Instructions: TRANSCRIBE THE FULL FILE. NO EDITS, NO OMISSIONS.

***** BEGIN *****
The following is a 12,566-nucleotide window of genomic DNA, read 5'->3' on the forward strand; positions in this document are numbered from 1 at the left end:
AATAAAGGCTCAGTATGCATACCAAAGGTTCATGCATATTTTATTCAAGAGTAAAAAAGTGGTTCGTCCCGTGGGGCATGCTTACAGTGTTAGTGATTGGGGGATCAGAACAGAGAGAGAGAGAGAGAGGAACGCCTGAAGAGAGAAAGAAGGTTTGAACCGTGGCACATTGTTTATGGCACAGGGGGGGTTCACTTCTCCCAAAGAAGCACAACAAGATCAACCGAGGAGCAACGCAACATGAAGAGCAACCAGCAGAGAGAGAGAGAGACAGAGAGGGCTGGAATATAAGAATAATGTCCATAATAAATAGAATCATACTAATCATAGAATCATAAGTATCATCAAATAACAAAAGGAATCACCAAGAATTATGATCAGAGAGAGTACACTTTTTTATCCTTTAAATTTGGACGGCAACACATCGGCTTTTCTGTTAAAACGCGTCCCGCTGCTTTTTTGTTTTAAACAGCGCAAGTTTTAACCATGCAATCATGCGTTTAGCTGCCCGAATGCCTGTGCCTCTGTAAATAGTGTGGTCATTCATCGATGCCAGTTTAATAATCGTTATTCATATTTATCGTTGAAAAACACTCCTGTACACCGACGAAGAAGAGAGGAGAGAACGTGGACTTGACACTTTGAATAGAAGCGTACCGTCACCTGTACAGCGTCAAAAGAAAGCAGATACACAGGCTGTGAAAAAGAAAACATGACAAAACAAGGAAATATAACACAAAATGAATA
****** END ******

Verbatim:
The following is a 12,566-nucleotide window of genomic DNA, read 5'->3' on the forward strand; positions in this document are numbered from 1 at the left end:
AATAAAGGCTCAGTATGCATACCAAAGGTTCATGCATATTTTATTCAAGAGTAAAAAAGTGGTTCGTCCCGTGGGGCATGCTTACAGTGTTAGTGATTGGGGGATCAGAACAGAGAGAGAGAGAGAGAGGAACGCCTGAAGAGAGAAAGAAGGTTTGAACCGTGGCACATTGTTTATGGCACAGGGGGGGTTCACTTCTCCCAAAGAAGCACAACAAGATCAACCGAGGAGCAACGCAACATGAAGAGCAACCAGCAGAGAGAGAGAGAGACAGAGAGGGCTGGAATATAAGAATAATGTCCATAATAAATAGAATCATACTAATCATAGAATCATAAGTATCATCAAATAACAAAAGGAATCACCAAGAATTATGATCAGAGAGAGTACACTTTTTTATCCTTTAAATTTGGACGGCAACACATCGGCTTTTCTGTTAAAACGCGTCCCGCTGCTTTTTTGTTTTAAACAGCGCAAGTTTTAACCATGCAATCATGCGTTTAGCTGCCCGAATGCCTGTGCCTCTGTAAATAGTGTGGTCATTCATCGATGCCAGTTTAATAATCGTTATTCATATTTATCGTTGAAAAACACTCCTGTACACCGACGAAGAAGAGAGGAGAGAACGTGGACTTGACACTTTGAATAGAAGCGTACCGTCACCTGTACAGCGTCAAAAGAAAGCAGATACACAGGCTGTGAAAAAGAAAACATGACAAAACAAGGAAATATAACACAAAATGAATA